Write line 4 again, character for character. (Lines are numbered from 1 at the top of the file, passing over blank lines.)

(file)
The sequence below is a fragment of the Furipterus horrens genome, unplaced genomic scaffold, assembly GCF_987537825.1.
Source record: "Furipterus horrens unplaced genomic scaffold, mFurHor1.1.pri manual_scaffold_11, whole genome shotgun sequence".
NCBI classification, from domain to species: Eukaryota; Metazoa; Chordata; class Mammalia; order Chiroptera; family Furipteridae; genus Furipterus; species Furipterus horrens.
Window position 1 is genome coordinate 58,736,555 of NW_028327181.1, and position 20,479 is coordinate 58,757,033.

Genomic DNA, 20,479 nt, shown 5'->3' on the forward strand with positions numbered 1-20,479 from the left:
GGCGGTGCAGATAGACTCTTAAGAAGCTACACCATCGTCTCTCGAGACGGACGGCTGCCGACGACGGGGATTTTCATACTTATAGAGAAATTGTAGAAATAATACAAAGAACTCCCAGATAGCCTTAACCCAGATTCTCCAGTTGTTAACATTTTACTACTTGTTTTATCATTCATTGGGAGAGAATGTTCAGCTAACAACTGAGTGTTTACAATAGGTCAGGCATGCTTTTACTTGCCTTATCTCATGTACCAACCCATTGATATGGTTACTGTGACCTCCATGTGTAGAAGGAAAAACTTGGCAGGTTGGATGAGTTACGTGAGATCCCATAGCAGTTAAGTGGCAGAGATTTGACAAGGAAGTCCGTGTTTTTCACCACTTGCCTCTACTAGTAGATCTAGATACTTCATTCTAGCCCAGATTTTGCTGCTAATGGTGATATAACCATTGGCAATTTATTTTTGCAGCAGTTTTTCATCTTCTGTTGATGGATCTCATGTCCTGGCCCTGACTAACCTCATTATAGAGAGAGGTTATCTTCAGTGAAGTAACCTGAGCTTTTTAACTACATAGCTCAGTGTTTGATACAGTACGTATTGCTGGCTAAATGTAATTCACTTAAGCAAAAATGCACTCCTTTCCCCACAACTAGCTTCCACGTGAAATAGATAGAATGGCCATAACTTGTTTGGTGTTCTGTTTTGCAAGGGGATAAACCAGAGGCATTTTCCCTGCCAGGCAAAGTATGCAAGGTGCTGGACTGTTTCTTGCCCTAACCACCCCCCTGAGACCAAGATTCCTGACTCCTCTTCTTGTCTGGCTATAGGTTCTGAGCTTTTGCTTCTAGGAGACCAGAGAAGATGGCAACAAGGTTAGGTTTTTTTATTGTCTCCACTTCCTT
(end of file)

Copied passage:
Window position 1 is genome coordinate 58,736,555 of NW_028327181.1, and position 20,479 is coordinate 58,757,033.